Venture capitalists are higher risk investors and, in accepting these risks, they desire a higher return
on their investment. The venture capitalist manages the risk/reward ratio by only investing in businesses which fit their investment criteria and after having completed extensive due diligence.
Venture capitalists have differing operating approaches. These differences may relate to location of the business, the size of the investment, the stage of the company, industry specialization, structure of the investment and involvement of the venture capitalists in the companies activities.
The entrepreneur should not be discouraged if one venture capitalist does not wish to proceed with an investment in the company. The rejection may not be a reflection of the quality of the business, but rather a matter of the business not fitting with the venture capitalist's particular investment criteria. Often entrepreneurs may want to ask the venture capitalist for other firms that might be interested in the investment opportunity.
Venture capitalists look for companies with superior products or services targeted at large, fast growing or untapped markets with a defensible strategic position such as intellectual property or patents.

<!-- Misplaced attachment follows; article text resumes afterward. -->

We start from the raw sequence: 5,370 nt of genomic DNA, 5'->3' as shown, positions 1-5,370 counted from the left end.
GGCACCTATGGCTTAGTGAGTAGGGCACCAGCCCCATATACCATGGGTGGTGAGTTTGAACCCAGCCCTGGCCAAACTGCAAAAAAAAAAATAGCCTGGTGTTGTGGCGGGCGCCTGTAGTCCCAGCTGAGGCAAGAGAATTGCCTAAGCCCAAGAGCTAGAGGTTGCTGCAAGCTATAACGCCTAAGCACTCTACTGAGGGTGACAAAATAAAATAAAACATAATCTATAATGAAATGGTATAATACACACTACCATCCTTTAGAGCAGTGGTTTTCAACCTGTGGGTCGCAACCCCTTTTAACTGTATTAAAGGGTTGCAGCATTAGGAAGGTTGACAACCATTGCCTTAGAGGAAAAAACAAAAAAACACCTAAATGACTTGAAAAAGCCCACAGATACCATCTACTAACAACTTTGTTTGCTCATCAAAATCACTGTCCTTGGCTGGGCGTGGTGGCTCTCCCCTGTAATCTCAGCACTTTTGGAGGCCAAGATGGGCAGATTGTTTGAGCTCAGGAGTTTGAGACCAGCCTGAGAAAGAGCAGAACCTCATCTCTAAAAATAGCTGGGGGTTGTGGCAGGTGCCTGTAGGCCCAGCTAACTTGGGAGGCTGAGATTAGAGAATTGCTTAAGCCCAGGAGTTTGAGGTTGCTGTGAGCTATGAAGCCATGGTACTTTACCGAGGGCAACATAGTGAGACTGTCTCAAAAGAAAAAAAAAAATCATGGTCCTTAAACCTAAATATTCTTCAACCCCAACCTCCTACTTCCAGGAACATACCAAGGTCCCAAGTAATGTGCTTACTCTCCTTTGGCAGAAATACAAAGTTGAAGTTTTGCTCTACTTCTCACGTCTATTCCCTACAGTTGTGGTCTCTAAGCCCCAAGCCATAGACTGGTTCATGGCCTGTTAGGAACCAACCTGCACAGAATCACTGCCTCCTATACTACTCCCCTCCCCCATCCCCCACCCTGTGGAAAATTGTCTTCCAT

Venture capitalists must be confident that the firm has the quality and depth in the management team to achieve its aspirations. Venture capitalists seldom seek managerial control, rather they want to add value to the investment where they have particular skills including fund raising, mergers and acquisitions, international marketing, product development, and networks.
As well as the requirement of being an attractive business opportunity, the venture capitalist will also seek to structure a deal to produce the anticipated financial returns to investors. This includes making an investment at a reasonable price per share (valuation).
Lastly, venture capitalists look for the clear exit opportunity for their investment such as public listing or a third party acquisition of the investee company.
Once a short list of appropriate venture capitalists has been selected, the entrepreneur can proceed to identify which investors match their funding requirements. At this point, the entrepreneur should contact the venture capital firm and identify an investment manager as an initial contact point. The venture capital firm will ask prospective investee companies for information concerning the product or service, the market analysis, how the company operates, the investment required and how it is to be used, financial projections, and importantly questions about the management team.
In reality, all of the above questions should be answered in the Business Plan. Assuming the venture capitalist expresses interest in the investment opportunity, a good business plan is a pre-requisite.